We reviewed and refined a method to obtain flat planes in all desired directions through frozen hydrated (biological) specimens (Chapter 3). A combination of proper sample preparation, trimming with a circular diamond saw, tight mounting using indium, and planing with a diamond knife proved to be a useful method to prepare stem xylem tissue for observation in a cryo-scanning electron microscope (cryo-SEM). This planing method is useful for a wide range of other applications of cryo-scanning electron microscopy.
We used cryo-SEM to study the dynamics of emboli in stem xylem vessels (Chapter 4). In accordance with our theoretical assumptions, wide vessels that were cut open at the cut surface appeared to embolise at a lower hydraulic tension than narrower vessels (4.1). The tension needed to embolise all vessels is easily reached in cut flowers, and it therefore can be assumed that under normal postharvest conditions all cut open vessels embolise. Our cryo-SEM results agree with the hypothesis that refilling of embolised vessels is needed to restore the fresh weight of cut chrysanthemums on vase after a dehydration treatment (4.2). Under normal post-harvest conditions air only enters cut open xylem vessels (4.3). The blockage of the xylem water flow due to emboli in cut chrysanthemums is therefore located in the base of the stem in the cut open vessels.
We developed a physical explanation of the mechanisms of induction and removal of emboli in cut open vessels of cut flowers (5.1). The refilling of embolised vessels after dehydration takes place in two phases:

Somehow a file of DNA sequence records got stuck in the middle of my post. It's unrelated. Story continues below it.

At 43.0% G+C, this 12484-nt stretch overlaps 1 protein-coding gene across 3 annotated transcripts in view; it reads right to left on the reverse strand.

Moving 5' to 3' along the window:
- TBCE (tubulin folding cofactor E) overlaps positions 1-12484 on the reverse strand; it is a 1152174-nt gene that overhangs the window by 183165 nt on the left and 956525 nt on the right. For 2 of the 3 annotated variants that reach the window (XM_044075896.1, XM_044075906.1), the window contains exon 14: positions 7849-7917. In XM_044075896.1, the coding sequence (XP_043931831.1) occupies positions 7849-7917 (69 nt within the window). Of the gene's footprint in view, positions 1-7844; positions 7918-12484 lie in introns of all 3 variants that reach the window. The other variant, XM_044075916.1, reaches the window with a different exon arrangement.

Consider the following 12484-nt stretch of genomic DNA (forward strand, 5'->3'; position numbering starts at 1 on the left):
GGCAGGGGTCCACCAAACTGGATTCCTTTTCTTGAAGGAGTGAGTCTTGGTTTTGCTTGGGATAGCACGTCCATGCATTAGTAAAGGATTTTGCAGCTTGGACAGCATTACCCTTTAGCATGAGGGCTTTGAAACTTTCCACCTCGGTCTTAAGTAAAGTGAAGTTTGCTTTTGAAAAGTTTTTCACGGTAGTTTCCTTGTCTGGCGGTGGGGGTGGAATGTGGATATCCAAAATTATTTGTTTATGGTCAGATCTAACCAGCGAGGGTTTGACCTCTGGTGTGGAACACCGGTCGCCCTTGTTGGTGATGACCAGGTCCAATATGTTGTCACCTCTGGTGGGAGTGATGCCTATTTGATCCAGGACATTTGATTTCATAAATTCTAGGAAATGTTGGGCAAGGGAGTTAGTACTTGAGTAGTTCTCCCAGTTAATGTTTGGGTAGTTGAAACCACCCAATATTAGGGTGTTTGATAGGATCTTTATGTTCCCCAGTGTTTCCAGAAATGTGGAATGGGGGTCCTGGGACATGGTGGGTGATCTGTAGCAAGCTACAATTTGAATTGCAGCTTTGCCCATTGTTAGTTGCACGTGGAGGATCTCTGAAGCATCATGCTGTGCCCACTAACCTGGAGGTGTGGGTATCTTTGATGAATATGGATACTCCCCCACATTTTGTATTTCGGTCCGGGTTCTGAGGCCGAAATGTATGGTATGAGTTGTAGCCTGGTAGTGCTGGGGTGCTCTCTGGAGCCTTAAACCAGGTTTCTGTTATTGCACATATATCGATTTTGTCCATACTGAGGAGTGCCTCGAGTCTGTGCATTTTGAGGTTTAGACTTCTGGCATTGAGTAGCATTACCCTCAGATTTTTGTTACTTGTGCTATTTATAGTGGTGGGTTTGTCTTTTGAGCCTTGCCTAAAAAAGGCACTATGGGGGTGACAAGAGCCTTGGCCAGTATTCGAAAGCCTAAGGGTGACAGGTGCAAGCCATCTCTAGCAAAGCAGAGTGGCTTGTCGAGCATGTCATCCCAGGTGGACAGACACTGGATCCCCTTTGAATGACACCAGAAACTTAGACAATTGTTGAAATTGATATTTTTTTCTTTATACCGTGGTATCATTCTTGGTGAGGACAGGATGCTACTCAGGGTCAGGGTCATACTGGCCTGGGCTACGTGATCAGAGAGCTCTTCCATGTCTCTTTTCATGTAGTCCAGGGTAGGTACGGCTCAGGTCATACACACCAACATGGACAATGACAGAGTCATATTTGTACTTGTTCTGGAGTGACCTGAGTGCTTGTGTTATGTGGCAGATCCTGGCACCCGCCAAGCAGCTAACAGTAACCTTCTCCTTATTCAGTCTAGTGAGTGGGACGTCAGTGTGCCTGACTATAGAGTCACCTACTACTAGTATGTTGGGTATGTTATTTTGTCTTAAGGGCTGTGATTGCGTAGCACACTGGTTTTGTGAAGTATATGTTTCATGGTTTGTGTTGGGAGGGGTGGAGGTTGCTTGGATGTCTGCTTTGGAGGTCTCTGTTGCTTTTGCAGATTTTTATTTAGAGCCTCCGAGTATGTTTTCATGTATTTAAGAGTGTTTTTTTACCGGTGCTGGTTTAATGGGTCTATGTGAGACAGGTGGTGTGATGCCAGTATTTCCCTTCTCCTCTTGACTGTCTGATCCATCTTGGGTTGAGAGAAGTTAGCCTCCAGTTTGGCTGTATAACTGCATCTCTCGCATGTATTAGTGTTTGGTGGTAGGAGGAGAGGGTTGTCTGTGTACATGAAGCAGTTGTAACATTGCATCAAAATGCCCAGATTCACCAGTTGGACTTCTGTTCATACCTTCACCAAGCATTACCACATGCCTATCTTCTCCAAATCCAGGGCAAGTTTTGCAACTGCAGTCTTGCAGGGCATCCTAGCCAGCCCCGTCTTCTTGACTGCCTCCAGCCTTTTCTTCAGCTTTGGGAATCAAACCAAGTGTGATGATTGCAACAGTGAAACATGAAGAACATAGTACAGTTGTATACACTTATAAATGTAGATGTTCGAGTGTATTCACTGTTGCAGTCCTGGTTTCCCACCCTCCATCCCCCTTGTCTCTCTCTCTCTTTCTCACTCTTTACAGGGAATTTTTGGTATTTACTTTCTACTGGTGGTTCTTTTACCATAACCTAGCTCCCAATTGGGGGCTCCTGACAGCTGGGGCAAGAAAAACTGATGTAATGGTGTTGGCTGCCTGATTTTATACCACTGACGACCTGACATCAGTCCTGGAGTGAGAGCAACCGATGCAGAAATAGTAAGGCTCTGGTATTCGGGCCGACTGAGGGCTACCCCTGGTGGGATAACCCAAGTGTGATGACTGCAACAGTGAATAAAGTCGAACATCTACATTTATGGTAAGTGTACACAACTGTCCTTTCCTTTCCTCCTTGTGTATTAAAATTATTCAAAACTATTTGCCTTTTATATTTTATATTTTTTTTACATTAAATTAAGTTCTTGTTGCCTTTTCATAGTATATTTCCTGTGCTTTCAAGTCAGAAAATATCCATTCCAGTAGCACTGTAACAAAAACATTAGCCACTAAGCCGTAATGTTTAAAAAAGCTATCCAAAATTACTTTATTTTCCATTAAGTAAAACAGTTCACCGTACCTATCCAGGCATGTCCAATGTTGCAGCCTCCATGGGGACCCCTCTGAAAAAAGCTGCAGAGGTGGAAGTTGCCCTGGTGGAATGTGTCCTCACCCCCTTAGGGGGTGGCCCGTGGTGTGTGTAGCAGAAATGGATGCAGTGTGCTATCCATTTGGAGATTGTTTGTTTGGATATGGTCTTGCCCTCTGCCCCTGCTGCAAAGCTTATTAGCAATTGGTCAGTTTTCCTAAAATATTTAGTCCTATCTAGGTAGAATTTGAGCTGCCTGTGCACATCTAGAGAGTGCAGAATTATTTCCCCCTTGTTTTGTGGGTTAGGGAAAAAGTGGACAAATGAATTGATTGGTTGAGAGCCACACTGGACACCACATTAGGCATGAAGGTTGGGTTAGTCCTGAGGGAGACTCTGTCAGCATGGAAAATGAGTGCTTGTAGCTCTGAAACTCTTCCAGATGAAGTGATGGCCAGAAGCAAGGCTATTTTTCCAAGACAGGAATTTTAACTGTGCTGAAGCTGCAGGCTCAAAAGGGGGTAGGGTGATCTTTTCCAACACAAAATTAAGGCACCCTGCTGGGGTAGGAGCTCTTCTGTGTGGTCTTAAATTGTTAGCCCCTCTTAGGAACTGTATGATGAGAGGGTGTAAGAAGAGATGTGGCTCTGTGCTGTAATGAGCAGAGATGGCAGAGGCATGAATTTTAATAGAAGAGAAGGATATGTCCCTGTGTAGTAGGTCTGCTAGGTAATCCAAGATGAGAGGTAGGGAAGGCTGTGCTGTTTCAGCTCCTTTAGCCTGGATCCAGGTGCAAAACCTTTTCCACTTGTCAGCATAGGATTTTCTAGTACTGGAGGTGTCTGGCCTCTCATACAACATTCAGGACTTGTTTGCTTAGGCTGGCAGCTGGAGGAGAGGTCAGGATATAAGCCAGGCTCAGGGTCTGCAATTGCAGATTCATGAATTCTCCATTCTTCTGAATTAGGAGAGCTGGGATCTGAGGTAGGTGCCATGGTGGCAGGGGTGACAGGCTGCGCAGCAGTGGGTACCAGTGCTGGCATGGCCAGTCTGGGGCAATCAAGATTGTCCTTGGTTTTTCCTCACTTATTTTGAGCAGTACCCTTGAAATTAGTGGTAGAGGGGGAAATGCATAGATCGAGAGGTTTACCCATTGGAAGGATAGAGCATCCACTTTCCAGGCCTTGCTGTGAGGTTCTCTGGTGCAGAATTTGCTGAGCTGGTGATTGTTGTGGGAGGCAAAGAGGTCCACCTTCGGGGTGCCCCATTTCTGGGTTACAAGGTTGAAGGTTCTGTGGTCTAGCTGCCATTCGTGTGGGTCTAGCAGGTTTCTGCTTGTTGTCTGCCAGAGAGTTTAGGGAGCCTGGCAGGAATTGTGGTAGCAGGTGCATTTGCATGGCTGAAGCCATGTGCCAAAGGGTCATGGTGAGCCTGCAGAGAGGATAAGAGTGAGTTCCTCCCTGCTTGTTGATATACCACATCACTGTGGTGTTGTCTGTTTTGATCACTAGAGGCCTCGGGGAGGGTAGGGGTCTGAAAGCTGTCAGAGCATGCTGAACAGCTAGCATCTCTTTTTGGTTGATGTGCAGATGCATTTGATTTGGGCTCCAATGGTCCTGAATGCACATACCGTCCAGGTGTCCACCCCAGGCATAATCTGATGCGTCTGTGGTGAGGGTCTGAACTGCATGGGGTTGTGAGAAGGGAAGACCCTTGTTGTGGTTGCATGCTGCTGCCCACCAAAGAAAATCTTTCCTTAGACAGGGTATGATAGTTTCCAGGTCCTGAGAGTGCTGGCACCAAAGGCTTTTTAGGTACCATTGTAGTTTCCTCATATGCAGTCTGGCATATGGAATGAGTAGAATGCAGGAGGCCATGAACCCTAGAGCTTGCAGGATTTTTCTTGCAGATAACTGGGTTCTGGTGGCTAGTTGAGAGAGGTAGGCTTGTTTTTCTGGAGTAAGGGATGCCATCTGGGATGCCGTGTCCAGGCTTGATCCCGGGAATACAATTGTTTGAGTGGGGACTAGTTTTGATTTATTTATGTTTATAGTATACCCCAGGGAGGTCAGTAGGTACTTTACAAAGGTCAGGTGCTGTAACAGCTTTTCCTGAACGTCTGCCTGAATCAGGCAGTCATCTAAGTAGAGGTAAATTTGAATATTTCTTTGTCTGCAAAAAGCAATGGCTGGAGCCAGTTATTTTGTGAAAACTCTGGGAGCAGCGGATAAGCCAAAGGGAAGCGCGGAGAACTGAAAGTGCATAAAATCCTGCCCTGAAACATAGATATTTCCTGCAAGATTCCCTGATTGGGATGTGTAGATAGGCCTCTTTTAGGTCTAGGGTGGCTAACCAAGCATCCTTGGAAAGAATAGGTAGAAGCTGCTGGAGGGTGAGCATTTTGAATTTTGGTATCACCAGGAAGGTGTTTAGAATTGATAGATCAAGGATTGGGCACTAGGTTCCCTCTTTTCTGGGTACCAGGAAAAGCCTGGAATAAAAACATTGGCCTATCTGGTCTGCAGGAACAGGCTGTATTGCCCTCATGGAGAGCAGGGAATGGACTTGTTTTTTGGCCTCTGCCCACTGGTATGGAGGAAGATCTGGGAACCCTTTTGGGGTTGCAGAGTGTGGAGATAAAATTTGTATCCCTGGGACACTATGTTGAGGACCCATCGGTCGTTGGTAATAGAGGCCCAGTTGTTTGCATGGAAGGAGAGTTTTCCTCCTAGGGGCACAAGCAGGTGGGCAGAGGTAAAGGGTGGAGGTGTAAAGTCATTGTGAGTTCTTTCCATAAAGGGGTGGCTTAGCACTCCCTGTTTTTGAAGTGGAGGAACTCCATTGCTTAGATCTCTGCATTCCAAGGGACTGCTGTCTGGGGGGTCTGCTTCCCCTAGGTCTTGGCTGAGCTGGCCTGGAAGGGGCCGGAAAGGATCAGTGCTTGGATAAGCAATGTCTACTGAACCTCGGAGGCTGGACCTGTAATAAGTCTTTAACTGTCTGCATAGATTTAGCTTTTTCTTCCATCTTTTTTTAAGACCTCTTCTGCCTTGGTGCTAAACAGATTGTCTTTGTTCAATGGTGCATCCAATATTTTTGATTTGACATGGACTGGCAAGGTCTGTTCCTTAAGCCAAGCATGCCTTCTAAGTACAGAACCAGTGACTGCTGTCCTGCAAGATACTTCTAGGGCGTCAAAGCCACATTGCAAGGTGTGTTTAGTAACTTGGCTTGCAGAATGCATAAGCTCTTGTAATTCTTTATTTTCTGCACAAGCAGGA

It was concluded that the anatomy of the xylem vessels plays an important role in rehydration capability of cut flowers after air aspiration. A compact vessel system (narrow, short and well connected vessels) restores better from emboli than a vessel system consisting of wide, long and loosely connected vessels.
Knowing that the stem anatomy is important with respect to embolism repair, we tried to find an accurate, but easy method to test the stem anatomy on its sensitivity to early leaf wilting (5.2). Within our experiments we found that plants with wider vessels were more sensitive to early leaf wilting, but no absolute thresholds were found at comparing over different experiments. It was confirmed that the anatomy of the stem water transport system is important with respect to vase life quality. However, the combination with several other factors ultimately determines the vase life quality. Xylem thickness and some other stem tissue dimensions seem to be good indicators of the quality of the xylem vessel system and its sensitivity to embolism. A more extensive study is needed to prove the practical value of the use of these indicators. Breeders and growers may use our findings and optimise genotype and growing conditions to obtain chrysanthemums with narrower and shorter vessels at the cut surface in order to prevent the problem of early leaf wilting.